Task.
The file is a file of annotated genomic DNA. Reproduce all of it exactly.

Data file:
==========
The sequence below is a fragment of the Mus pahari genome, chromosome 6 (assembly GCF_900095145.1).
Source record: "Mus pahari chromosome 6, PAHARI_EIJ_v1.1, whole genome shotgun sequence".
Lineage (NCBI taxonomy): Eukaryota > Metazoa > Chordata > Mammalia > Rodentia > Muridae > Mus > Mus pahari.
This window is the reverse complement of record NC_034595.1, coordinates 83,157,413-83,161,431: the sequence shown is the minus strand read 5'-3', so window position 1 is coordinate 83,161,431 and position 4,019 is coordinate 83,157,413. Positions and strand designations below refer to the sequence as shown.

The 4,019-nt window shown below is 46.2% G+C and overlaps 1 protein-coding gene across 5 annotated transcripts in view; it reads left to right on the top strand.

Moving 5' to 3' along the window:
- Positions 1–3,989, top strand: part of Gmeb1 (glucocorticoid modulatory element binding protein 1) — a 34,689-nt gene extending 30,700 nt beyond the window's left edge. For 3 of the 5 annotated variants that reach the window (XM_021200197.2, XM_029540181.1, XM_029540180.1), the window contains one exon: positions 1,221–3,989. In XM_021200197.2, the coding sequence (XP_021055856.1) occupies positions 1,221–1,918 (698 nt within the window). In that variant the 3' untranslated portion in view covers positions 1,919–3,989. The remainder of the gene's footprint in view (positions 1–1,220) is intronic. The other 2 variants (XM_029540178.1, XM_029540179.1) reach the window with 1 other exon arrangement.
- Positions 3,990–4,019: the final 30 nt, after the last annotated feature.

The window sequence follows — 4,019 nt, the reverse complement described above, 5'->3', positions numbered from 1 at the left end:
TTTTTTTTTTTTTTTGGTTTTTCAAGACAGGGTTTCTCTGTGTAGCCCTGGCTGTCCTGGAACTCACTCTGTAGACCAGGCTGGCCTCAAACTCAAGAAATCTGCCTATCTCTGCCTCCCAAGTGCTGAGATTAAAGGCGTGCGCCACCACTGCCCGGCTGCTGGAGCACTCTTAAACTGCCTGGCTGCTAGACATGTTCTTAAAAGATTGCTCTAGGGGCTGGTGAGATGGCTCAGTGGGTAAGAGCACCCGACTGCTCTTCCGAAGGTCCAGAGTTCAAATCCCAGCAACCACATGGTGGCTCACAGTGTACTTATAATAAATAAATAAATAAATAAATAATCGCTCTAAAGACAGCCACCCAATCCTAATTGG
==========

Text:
The sequence below is a fragment of the Mus pahari genome, chromosome 6 (assembly GCF_900095145.1).
Source record: "Mus pahari chromosome 6, PAHARI_EIJ_v1.1, whole genome shotgun sequence".
Lineage (NCBI taxonomy): Eukaryota > Metazoa > Chordata > Mammalia > Rodentia > Muridae > Mus > Mus pahari.
This window is the reverse complement of record NC_034595.1, coordinates 83,157,413-83,161,431: the sequence shown is the minus strand read 5'-3', so window position 1 is coordinate 83,161,431 and position 4,019 is coordinate 83,157,413. Positions and strand designations below refer to the sequence as shown.

The 4,019-nt window shown below is 46.2% G+C and overlaps 1 protein-coding gene across 5 annotated transcripts in view; it reads left to right on the top strand.

Moving 5' to 3' along the window:
- Positions 1–3,989, top strand: part of Gmeb1 (glucocorticoid modulatory element binding protein 1) — a 34,689-nt gene extending 30,700 nt beyond the window's left edge. For 3 of the 5 annotated variants that reach the window (XM_021200197.2, XM_029540181.1, XM_029540180.1), the window contains one exon: positions 1,221–3,989. In XM_021200197.2, the coding sequence (XP_021055856.1) occupies positions 1,221–1,918 (698 nt within the window). In that variant the 3' untranslated portion in view covers positions 1,919–3,989. The remainder of the gene's footprint in view (positions 1–1,220) is intronic. The other 2 variants (XM_029540178.1, XM_029540179.1) reach the window with 1 other exon arrangement.
- Positions 3,990–4,019: the final 30 nt, after the last annotated feature.

The window sequence follows — 4,019 nt, the reverse complement described above, 5'->3', positions numbered from 1 at the left end:
TTTTTTTTTTTTTTTGGTTTTTCAAGACAGGGTTTCTCTGTGTAGCCCTGGCTGTCCTGGAACTCACTCTGTAGACCAGGCTGGCCTCAAACTCAAGAAATCTGCCTATCTCTGCCTCCCAAGTGCTGAGATTAAAGGCGTGCGCCACCACTGCCCGGCTGCTGGAGCACTCTTAAACTGCCTGGCTGCTAGACATGTTCTTAAAAGATTGCTCTAGGGGCTGGTGAGATGGCTCAGTGGGTAAGAGCACCCGACTGCTCTTCCGAAGGTCCAGAGTTCAAATCCCAGCAACCACATGGTGGCTCACAGTGTACTTATAATAAATAAATAAATAAATAAATAATCGCTCTAAAGACAGCCACCCAATCCTAATTGG